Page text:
Christopher Thompson, a Manchester businessman and columnist for the Union Leader, wrote about his visit to the city’s schools. Thompson’s reflections about the work underway at Beech Street School, capture the vital role our public schools play in our communities:
“Our day started off at Beech Street School, which serves approximately 600 students in kindergarten through fifth grade and is located in the center city, next to the JFK Coliseum. There couldn’t have been a better place to kick off the day and give us a true sense of what is happening in Manchester schools.
We spent time getting a tour of the school and meeting teachers and also had a great discussion with the principal, Dr. Christine Martin. She explained some of the unique challenges the school faces and really put things into perspective for us.
About 90 percent of the students at Beech Street School receive free lunch because of their family income levels. Think about that. It’s unbelievable. Ten percent of the students are homeless, and the school also sees a lot of children come and go. Comparing this year to last year, 130 students left the school and 133 new students entered as new registrations or transfers. They come from 24 countries and speak 20 different languages.
Dr. Martin said her day often starts with watching the students come into school; she looks down at their feet to make sure they have socks on. I couldn’t believe it. Apparently, it’s not uncommon for kids to show up to school with no socks in the middle of winter.
While the school and its students certainly have challenges that many can’t fathom, it’s not all doom and gloom. Within the school, you have people who are extremely passionate about making a difference in the lives of the children. The teachers are absolutely amazing and so are the other staff we met, such as the social workers and people who manage after-school programs for the students.
The teachers and staff chose to work at Beech Street School. They could teach anywhere, and this is where they decided to make a difference. I have the utmost respect for people who put the needs of others before their own. They are special people and truly inspirational.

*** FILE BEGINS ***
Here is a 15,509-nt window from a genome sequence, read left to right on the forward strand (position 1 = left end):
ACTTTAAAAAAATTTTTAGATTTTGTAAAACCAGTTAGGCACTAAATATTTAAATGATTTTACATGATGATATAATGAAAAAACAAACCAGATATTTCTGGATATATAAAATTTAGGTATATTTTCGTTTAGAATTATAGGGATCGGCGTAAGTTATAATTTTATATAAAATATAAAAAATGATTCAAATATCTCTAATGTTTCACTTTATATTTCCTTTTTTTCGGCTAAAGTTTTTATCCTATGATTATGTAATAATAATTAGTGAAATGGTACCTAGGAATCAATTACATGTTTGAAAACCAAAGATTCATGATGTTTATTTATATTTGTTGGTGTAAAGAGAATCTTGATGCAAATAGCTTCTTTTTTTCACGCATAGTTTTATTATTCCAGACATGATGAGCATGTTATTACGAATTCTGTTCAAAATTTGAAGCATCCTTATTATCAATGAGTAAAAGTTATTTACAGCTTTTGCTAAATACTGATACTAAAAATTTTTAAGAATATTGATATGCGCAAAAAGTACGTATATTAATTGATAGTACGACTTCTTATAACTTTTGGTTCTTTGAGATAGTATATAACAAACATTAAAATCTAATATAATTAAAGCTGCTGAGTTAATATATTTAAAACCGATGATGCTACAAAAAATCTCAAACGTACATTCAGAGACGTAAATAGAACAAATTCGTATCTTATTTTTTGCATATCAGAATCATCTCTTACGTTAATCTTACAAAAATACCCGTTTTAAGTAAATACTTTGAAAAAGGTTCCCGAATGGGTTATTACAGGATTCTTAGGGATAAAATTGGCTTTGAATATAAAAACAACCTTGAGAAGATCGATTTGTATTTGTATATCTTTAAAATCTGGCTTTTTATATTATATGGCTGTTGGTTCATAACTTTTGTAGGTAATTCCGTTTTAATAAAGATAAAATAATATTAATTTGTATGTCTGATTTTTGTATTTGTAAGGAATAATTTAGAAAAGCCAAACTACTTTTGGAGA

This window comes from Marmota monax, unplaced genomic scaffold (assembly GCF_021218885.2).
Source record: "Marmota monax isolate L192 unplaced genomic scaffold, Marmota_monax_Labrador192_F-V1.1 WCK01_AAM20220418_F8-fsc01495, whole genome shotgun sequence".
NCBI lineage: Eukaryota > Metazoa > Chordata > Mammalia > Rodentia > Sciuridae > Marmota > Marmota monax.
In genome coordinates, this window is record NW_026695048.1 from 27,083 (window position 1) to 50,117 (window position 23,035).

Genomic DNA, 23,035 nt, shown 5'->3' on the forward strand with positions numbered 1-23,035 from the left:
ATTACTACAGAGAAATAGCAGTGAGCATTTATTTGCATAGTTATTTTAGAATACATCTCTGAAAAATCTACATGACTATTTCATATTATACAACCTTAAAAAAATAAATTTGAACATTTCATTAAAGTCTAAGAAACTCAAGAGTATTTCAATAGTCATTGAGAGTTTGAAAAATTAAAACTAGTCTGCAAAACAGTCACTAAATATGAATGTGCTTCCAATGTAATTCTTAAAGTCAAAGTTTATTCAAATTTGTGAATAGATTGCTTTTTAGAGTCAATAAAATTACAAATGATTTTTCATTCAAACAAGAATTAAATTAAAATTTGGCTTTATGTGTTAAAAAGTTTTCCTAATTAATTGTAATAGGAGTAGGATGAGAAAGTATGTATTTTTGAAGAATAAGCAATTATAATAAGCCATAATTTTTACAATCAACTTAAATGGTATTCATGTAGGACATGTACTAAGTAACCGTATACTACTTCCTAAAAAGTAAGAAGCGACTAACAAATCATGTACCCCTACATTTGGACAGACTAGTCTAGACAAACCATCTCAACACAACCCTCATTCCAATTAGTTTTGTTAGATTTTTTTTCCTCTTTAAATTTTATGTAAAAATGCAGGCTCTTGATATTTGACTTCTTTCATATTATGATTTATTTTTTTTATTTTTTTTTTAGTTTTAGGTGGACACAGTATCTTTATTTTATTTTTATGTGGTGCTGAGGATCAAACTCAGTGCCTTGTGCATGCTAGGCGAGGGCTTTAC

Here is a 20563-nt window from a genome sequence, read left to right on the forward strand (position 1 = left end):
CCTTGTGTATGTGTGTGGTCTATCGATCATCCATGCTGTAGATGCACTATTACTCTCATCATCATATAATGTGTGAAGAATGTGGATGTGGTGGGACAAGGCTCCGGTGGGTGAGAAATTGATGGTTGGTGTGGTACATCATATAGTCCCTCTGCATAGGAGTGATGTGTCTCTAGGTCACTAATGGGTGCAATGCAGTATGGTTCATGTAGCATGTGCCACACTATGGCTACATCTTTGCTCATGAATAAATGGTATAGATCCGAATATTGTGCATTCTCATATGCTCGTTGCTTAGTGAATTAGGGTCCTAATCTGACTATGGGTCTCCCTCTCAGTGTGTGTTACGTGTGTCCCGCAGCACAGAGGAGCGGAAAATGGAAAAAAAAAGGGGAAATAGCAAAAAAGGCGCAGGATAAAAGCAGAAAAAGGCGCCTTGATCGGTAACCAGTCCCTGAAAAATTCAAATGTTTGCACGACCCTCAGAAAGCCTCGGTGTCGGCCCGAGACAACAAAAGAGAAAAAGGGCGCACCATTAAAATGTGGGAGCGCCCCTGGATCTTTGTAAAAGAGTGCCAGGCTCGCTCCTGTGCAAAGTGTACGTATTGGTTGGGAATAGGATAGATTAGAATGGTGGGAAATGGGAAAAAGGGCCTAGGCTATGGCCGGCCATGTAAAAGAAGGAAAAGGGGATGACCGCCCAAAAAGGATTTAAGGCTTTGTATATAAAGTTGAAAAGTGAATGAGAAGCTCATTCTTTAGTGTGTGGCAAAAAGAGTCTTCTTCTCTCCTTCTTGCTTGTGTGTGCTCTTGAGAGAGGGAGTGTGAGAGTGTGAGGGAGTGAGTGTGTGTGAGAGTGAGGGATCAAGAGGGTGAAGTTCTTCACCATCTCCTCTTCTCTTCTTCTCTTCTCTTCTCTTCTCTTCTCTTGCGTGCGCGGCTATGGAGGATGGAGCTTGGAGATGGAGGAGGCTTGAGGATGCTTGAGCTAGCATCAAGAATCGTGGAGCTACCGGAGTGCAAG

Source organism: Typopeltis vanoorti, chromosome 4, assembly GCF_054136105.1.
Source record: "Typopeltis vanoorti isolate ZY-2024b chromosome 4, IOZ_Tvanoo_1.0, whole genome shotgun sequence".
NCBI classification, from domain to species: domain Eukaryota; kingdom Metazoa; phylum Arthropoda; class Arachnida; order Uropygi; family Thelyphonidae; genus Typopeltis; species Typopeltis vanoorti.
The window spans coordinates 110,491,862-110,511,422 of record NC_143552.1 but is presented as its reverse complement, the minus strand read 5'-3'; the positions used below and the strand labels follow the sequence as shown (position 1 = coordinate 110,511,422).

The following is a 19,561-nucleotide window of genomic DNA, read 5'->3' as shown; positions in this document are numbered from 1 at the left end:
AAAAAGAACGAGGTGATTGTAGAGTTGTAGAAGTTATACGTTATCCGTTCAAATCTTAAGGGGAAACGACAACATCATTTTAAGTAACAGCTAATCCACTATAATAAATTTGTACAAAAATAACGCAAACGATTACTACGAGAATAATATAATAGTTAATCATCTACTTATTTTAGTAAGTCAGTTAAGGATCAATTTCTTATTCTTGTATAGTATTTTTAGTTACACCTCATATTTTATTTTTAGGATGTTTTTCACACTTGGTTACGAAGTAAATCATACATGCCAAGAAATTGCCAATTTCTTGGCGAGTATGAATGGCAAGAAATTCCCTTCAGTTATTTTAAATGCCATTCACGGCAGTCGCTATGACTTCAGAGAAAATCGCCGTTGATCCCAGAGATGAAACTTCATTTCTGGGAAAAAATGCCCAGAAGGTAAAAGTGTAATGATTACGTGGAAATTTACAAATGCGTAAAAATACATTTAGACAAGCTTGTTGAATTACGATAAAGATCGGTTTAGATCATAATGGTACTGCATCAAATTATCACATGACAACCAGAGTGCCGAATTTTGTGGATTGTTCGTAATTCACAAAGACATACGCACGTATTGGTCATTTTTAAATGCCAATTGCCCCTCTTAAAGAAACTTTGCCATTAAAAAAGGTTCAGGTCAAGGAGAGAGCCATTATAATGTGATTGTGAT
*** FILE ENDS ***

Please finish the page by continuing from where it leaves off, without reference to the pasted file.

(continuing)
During the discussion, one of my classmates asked Dr. Martin what people could do to help. Martin said they can always use clothes, especially in the winter. She explained that kids often have accidents at school and don’t have a changes of clothes. Pants, sweatpants underwear, socks, hats, gloves and jackets are all high on the list of things the school and its students need the most. Of course, school supplies are needed as well, as teachers often spend their own money buying supplies for students who can’t afford them.
Following our time at Beech Street School, we had the opportunity to meet Dr. Bolgen Vargas, the superintendent of the Manchester School District. We had a great conversation, and Dr. Vargas fielded numerous questions from our class. Some of them weren’t easy, and I was impressed with his vision and plans for the schools and students. The main message Dr. Vargas delivered was that collaboration is needed. They can’t do it alone and really need support from the community. And this is where businesses and community leaders come in.
A lot of people have a negative perception of the Manchester School District, and there are many reasons for that. However, be cautious about what you read and hear. It’s not all negative, and there are a lot of great things happening that you may not be aware of. The teachers and administrators are dedicated, passionate and hardworking, doing everything they can with the resources they have.
As for Beech Street School, please do me a favor. The next time you are shopping, pick up a few extra pairs of children’s pants, socks and underwear and drop them off at the school. Do whatever you can. If you’re not in the mood to shop, mail the school a check or drop off some money. Every little bit helps. It will go a long way and will be very much appreciated.”